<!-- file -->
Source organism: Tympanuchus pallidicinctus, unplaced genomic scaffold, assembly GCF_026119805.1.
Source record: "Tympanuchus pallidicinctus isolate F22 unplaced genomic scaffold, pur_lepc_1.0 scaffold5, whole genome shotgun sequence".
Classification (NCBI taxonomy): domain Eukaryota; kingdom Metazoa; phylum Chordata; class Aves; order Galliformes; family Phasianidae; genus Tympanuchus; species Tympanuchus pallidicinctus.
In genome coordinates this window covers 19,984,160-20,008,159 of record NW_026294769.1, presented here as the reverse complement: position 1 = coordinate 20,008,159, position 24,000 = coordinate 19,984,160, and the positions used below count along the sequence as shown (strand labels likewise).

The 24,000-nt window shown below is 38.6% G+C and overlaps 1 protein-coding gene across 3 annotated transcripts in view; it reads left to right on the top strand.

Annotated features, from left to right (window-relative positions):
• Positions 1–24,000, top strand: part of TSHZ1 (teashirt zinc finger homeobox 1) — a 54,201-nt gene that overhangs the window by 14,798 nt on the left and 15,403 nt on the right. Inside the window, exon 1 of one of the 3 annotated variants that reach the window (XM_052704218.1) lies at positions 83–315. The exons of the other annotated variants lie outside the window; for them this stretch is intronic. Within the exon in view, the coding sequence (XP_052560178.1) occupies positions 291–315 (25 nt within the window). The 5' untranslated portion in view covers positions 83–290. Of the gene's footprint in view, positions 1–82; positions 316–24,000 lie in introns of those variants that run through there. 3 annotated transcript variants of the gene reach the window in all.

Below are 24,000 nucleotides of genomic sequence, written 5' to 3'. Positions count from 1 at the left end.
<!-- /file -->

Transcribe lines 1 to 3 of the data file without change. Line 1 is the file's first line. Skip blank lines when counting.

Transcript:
Source organism: Tympanuchus pallidicinctus, unplaced genomic scaffold, assembly GCF_026119805.1.
Source record: "Tympanuchus pallidicinctus isolate F22 unplaced genomic scaffold, pur_lepc_1.0 scaffold5, whole genome shotgun sequence".
Classification (NCBI taxonomy): domain Eukaryota; kingdom Metazoa; phylum Chordata; class Aves; order Galliformes; family Phasianidae; genus Tympanuchus; species Tympanuchus pallidicinctus.